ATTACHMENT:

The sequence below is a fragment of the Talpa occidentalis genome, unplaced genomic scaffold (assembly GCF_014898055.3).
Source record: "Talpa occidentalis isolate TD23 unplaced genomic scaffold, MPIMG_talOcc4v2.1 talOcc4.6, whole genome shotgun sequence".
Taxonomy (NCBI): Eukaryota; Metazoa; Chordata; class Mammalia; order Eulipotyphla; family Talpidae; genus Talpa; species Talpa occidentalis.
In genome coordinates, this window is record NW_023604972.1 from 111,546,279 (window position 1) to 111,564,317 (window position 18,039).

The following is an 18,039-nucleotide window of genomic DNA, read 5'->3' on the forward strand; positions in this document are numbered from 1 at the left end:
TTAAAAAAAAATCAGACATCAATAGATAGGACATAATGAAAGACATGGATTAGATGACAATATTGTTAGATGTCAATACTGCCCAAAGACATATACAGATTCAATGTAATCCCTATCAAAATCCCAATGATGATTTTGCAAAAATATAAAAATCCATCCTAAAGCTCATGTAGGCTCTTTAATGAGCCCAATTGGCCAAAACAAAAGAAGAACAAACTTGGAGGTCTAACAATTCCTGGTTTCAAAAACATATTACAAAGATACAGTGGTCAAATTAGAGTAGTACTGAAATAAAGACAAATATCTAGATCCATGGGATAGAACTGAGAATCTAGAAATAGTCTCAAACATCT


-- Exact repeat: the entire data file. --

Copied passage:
The sequence below is a fragment of the Talpa occidentalis genome, unplaced genomic scaffold (assembly GCF_014898055.3).
Source record: "Talpa occidentalis isolate TD23 unplaced genomic scaffold, MPIMG_talOcc4v2.1 talOcc4.6, whole genome shotgun sequence".
Taxonomy (NCBI): Eukaryota; Metazoa; Chordata; class Mammalia; order Eulipotyphla; family Talpidae; genus Talpa; species Talpa occidentalis.
In genome coordinates, this window is record NW_023604972.1 from 111,546,279 (window position 1) to 111,564,317 (window position 18,039).

The following is an 18,039-nucleotide window of genomic DNA, read 5'->3' on the forward strand; positions in this document are numbered from 1 at the left end:
TTAAAAAAAAATCAGACATCAATAGATAGGACATAATGAAAGACATGGATTAGATGACAATATTGTTAGATGTCAATACTGCCCAAAGACATATACAGATTCAATGTAATCCCTATCAAAATCCCAATGATGATTTTGCAAAAATATAAAAATCCATCCTAAAGCTCATGTAGGCTCTTTAATGAGCCCAATTGGCCAAAACAAAAGAAGAACAAACTTGGAGGTCTAACAATTCCTGGTTTCAAAAACATATTACAAAGATACAGTGGTCAAATTAGAGTAGTACTGAAATAAAGACAAATATCTAGATCCATGGGATAGAACTGAGAATCTAGAAATAGTCTCAAACATCT